I should note that Vanquish has a very strict learning curve. It does not go easy you, even if you play on Easy Mode (lolirony). Even the normal enemies can be very strict if you don't know what you're doing. This only implies that Vanquish is meant for the hardcore crowd, those who want a real challenge and wish to use strategy to win, much like the new Ninja Gaiden games.

You are not alone in the battlefield since you are siding with the Bravo squad soldiers. Their A.I. aren't exactly incompetent, but they don't do much damage to enemies. You can use them as distractions if you want to, but you can also heal these soldiers so they can give you extra ammo.

Vanquish also provides many quick-time events that display a lot of badass sequences and "HOLY S***" moments followed by anime-style punches, flips, and anything Japanese game developers usually come up with as seen in this video.



Graphics:

The graphics are what help Vanquish's presentation stand out. The production budget that Platinum Games put into this game must have been very high if you can see the slick details of Sam Gideon's ARS Suit, the facial expression on Burn's face, and even watching the bullets slowing passing you by as you use Bullet Time. The environments, except for the forest stages, truly compliment the mix of Western sci-fi elements from movies and other video games such as the popular Halo franchise. Vanquish is also complete with no screen tearing and few (but easily forgivable) bit-rate losses so that the insane action can never stop.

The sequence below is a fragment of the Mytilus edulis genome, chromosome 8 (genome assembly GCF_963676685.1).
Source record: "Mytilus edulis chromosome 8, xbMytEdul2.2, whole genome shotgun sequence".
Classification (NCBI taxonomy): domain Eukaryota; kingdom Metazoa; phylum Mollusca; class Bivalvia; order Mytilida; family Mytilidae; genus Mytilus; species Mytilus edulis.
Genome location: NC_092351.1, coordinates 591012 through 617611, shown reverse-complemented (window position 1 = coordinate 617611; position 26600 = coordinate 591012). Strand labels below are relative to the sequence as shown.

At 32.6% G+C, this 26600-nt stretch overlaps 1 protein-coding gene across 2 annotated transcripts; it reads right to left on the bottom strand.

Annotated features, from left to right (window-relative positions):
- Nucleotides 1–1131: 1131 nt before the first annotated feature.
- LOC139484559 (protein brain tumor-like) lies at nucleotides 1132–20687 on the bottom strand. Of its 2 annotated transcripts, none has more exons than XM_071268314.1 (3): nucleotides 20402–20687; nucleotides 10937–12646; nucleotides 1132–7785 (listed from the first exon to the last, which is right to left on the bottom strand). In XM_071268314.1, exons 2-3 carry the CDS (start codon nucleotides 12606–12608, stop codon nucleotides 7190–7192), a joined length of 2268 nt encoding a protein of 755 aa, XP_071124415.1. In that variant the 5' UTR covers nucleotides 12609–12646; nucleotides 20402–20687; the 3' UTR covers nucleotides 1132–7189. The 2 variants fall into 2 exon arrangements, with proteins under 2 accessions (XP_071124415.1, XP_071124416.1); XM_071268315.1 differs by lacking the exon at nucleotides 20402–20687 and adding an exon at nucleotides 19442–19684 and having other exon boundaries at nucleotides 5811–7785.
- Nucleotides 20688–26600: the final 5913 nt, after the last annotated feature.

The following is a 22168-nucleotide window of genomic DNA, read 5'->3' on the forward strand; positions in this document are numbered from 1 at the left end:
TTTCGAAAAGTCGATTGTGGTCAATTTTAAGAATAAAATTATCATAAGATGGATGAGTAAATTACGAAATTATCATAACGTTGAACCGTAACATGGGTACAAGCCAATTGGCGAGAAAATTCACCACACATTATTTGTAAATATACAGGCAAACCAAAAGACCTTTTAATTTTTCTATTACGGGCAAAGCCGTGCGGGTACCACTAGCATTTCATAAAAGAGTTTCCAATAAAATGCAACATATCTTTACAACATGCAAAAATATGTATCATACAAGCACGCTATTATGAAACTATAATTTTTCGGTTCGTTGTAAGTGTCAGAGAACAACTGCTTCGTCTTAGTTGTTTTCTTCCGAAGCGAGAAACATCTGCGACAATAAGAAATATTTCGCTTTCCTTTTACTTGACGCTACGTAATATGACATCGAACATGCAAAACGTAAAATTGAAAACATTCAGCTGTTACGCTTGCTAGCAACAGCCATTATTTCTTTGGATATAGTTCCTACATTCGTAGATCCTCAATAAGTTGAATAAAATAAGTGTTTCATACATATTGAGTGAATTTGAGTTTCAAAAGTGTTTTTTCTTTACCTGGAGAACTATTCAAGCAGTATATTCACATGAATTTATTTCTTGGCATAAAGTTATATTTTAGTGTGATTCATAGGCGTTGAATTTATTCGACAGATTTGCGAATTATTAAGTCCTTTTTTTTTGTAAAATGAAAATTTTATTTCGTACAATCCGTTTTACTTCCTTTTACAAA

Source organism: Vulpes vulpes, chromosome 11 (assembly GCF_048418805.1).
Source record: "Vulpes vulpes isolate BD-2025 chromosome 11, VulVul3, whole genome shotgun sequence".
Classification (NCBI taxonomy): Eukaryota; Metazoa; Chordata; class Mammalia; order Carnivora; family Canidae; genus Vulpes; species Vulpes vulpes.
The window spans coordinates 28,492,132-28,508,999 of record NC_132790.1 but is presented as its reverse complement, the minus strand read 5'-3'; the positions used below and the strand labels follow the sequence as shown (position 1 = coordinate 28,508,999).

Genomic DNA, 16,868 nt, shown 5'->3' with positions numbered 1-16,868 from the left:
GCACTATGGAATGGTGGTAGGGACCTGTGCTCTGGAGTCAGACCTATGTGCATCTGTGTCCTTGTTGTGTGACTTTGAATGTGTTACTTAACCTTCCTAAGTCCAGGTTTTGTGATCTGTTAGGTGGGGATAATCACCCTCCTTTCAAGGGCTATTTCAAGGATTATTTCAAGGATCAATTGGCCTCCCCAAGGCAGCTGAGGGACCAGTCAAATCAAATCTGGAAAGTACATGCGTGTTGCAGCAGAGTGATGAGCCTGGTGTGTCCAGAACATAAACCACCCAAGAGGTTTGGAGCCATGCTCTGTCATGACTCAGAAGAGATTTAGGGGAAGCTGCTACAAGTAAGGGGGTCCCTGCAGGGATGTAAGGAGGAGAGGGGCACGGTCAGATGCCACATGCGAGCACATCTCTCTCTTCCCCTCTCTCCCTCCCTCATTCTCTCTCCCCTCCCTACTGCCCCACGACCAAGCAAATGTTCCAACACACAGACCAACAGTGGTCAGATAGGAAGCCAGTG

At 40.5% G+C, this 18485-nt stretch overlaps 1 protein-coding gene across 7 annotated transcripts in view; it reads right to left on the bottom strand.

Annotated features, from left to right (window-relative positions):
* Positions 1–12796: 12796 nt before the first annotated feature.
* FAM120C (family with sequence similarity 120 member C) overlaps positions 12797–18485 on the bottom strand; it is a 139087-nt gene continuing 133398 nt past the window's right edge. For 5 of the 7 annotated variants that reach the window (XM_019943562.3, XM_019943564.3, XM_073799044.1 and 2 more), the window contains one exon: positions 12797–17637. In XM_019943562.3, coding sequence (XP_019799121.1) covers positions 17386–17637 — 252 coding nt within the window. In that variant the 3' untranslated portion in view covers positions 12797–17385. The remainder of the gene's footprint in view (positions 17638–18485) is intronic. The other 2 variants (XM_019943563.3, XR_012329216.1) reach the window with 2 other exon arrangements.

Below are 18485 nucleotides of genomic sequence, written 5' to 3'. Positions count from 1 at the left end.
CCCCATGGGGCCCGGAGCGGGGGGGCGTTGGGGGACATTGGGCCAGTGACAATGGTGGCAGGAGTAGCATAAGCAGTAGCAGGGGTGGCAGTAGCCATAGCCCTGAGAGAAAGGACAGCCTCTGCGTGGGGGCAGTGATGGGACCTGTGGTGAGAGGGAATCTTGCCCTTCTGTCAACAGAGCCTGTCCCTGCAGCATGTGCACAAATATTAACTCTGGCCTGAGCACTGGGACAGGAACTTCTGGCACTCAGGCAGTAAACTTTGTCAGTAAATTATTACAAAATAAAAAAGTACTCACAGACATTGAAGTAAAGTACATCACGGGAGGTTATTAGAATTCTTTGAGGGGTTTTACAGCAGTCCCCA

Sound:

The score of Vanquish is not extraordinary, but the slick, techno music sets the mood in every situation. Even the boss battles provide a different vibe of music; from fighting a giant robot to destroying an 10-story jamming machine with giant lasers.



An interesting note on the sound department is the amount of voicetracks, providing you with voice tracks in English, Japanese, and German (just to name a few). The English track is not entirely great considering the unessecary tone of Sam's voice and what could possibly be the most uncanny performance by Steve Blum (Burns). I've tried each language and they each have their own negatives, but my personal favorites were German or Italian.

Final Verdict:

Vanquish is an exillerating single-player experience of it's own right. The jaw-dropping action and difficulty, as well as its stunning visuals, shows that Platinum Games has created a third-person shooter like no other. Despite that there's no multiplayer mode, this game is made to fill your heart with joy as you plummet the living hell out of the Russian robots. If you're a hardcore gamer who would like to earn the success of beating a video game at the hardest difficulty or if you're a shooter fan who wants to try something new, Vanquish should not be missed.
One Bullet Hell of a Rollercoaster Ride

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More Vanquish reviews
review by . March 11, 2011
Vanquish Review: A Welcome Surprise
As of late, Sega has been on quite a roll when it comes to making titles that are action packed, visually impressive and fun to play. Vanquish more than continues that streak by delivering a third person shooter that pushes the player’s skills not only in terms of the way they actually approach combat but also in their ability to prioritize combat objectives. Vanquish takes place in a future that is not too far from now when the planet’s human population has grown at an unsustainable …
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Vanquish​ 
(ヴァンキッシュ Vankisshu?) is a third-person shooter video game developed by Platinum Games and published by Sega for the Xbox 360 and PlayStation 3 video game consoles. The game was released in October 2010.

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Details

ESRB: M
Number of Players: Single-player
Publisher: Sega
Developer: Platinum Games
Console: PlayStation 3, Xbox 360
Genre: Shooter
Release Date: October 19, 2010 (USA)